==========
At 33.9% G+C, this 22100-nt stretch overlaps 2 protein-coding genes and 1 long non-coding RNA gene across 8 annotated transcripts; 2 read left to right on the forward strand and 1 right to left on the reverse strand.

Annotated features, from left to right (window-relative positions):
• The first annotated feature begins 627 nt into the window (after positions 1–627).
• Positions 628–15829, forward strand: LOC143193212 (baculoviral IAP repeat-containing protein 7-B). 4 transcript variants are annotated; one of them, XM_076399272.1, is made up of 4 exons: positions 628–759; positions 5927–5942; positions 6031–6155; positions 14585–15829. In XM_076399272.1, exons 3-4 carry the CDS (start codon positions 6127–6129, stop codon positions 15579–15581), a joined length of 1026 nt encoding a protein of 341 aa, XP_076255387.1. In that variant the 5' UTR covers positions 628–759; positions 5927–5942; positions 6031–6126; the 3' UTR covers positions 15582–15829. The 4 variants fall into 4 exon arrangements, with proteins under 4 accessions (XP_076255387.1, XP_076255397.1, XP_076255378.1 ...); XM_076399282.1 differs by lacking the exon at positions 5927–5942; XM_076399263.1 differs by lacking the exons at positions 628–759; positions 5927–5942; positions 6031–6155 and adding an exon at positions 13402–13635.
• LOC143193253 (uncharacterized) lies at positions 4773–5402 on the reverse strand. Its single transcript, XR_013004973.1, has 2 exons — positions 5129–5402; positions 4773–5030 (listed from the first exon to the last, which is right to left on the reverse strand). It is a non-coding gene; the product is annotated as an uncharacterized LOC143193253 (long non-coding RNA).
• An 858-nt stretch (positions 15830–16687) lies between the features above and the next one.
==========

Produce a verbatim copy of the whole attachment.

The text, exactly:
At 33.9% G+C, this 22100-nt stretch overlaps 2 protein-coding genes and 1 long non-coding RNA gene across 8 annotated transcripts; 2 read left to right on the forward strand and 1 right to left on the reverse strand.

Annotated features, from left to right (window-relative positions):
• The first annotated feature begins 627 nt into the window (after positions 1–627).
• Positions 628–15829, forward strand: LOC143193212 (baculoviral IAP repeat-containing protein 7-B). 4 transcript variants are annotated; one of them, XM_076399272.1, is made up of 4 exons: positions 628–759; positions 5927–5942; positions 6031–6155; positions 14585–15829. In XM_076399272.1, exons 3-4 carry the CDS (start codon positions 6127–6129, stop codon positions 15579–15581), a joined length of 1026 nt encoding a protein of 341 aa, XP_076255387.1. In that variant the 5' UTR covers positions 628–759; positions 5927–5942; positions 6031–6126; the 3' UTR covers positions 15582–15829. The 4 variants fall into 4 exon arrangements, with proteins under 4 accessions (XP_076255387.1, XP_076255397.1, XP_076255378.1 ...); XM_076399282.1 differs by lacking the exon at positions 5927–5942; XM_076399263.1 differs by lacking the exons at positions 628–759; positions 5927–5942; positions 6031–6155 and adding an exon at positions 13402–13635.
• LOC143193253 (uncharacterized) lies at positions 4773–5402 on the reverse strand. Its single transcript, XR_013004973.1, has 2 exons — positions 5129–5402; positions 4773–5030 (listed from the first exon to the last, which is right to left on the reverse strand). It is a non-coding gene; the product is annotated as an uncharacterized LOC143193253 (long non-coding RNA).
• An 858-nt stretch (positions 15830–16687) lies between the features above and the next one.